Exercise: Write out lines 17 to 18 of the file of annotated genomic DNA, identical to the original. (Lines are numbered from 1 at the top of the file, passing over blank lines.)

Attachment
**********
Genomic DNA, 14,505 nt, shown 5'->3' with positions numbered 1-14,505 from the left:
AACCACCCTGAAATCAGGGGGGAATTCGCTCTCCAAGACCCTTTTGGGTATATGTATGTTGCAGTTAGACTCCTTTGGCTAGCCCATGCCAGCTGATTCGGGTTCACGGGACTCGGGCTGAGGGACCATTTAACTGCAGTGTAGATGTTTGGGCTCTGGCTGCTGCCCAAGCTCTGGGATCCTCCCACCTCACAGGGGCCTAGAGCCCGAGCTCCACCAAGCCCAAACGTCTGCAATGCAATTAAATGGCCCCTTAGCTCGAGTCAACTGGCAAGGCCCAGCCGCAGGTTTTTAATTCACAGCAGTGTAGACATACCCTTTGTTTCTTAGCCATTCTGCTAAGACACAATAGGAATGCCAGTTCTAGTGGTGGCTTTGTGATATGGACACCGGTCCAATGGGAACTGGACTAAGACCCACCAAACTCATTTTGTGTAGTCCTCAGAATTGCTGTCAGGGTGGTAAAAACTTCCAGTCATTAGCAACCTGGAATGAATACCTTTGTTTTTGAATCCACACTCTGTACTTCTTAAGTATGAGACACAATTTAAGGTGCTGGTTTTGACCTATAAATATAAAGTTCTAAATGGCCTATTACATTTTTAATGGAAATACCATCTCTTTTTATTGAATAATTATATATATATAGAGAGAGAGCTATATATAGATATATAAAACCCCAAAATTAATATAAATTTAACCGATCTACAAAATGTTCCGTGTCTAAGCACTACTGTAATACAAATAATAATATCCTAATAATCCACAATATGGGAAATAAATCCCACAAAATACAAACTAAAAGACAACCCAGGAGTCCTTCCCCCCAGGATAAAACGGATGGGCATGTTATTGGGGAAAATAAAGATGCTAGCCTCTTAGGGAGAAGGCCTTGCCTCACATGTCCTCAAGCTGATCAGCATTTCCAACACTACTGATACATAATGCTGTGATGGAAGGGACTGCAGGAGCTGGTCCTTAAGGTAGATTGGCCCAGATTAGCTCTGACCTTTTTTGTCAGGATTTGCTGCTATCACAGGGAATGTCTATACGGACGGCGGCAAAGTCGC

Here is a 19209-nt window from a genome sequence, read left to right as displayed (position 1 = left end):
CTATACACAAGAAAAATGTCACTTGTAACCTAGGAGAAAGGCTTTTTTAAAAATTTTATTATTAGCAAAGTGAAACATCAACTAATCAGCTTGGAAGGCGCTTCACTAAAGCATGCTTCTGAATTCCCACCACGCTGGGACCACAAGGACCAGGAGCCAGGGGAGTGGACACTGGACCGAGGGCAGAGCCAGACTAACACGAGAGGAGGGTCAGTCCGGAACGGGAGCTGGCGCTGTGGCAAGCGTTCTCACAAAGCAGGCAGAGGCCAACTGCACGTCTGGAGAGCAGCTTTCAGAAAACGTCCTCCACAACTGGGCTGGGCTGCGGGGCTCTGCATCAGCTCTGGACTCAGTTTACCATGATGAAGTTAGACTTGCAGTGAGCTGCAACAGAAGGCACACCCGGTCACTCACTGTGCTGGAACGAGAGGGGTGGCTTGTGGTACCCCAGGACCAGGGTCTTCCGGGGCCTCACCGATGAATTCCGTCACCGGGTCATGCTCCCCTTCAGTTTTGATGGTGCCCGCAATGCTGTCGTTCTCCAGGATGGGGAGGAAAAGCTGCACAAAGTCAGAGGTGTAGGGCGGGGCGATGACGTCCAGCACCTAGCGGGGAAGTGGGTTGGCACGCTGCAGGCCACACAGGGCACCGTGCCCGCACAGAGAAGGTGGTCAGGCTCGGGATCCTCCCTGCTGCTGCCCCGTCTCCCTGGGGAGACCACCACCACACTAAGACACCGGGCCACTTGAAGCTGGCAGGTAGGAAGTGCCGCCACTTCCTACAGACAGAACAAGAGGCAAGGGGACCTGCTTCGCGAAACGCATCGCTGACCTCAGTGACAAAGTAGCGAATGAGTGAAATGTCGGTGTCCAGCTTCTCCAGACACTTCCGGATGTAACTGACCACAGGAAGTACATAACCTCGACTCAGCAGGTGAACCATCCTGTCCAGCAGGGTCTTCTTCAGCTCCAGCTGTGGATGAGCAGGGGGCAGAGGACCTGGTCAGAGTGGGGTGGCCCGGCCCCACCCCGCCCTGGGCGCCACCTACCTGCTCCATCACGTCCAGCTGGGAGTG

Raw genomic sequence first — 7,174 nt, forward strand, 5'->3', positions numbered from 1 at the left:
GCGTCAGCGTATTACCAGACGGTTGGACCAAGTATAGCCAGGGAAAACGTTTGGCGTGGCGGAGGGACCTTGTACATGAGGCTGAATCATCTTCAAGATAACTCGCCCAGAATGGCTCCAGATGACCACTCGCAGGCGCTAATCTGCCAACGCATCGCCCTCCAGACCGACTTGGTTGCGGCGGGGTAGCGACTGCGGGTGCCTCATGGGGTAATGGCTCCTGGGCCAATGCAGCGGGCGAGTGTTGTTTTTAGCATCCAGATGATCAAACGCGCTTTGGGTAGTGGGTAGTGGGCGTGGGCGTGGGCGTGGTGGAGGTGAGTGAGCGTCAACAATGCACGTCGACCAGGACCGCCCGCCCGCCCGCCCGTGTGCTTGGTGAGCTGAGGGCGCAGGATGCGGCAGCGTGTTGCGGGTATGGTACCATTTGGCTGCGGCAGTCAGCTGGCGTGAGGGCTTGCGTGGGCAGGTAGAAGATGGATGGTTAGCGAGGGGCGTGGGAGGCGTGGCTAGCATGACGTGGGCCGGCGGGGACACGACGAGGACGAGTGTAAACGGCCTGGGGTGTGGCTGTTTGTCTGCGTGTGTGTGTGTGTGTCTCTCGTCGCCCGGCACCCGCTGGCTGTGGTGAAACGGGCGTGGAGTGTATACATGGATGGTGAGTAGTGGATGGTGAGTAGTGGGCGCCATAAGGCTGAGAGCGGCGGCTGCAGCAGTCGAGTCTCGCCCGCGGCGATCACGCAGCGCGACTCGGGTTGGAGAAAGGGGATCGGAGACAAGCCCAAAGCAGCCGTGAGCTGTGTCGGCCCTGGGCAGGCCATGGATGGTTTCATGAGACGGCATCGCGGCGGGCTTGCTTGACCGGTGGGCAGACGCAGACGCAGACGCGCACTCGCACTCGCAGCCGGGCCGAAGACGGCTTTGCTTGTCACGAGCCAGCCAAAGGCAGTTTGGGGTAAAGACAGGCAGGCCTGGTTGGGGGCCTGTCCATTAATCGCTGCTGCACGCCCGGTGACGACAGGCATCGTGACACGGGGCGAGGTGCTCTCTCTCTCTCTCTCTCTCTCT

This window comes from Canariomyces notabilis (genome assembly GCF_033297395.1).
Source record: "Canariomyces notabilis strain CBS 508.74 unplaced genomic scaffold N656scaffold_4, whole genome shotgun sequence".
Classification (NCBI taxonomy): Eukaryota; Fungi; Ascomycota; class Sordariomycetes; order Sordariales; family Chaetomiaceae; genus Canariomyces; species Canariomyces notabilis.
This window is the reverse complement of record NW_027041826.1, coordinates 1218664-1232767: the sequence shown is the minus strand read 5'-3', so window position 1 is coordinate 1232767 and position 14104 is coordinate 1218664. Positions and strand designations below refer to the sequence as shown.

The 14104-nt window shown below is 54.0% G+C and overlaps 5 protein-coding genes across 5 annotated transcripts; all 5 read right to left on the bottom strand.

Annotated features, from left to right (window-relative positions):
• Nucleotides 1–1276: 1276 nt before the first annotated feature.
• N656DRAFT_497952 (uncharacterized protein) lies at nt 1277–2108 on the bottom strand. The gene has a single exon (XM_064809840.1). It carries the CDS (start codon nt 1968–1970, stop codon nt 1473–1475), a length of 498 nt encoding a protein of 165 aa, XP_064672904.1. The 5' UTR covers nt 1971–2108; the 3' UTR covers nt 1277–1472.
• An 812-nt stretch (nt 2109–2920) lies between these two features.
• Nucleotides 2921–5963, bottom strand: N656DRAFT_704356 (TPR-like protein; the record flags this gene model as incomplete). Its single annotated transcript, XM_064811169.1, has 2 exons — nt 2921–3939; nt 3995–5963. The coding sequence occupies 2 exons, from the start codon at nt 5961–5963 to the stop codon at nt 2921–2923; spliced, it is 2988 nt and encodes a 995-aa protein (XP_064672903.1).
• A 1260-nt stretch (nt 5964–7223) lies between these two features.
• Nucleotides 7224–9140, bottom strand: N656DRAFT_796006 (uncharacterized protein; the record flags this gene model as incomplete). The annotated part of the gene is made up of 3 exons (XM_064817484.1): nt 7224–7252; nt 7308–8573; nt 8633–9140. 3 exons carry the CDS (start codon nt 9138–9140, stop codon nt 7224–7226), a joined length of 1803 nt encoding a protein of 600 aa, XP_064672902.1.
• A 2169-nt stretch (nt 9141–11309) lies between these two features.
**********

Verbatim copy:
• A 1260-nt stretch (nt 5964–7223) lies between these two features.
• Nucleotides 7224–9140, bottom strand: N656DRAFT_796006 (uncharacterized protein; the record flags this gene model as incomplete). The annotated part of the gene is made up of 3 exons (XM_064817484.1): nt 7224–7252; nt 7308–8573; nt 8633–9140. 3 exons carry the CDS (start codon nt 9138–9140, stop codon nt 7224–7226), a joined length of 1803 nt encoding a protein of 600 aa, XP_064672902.1.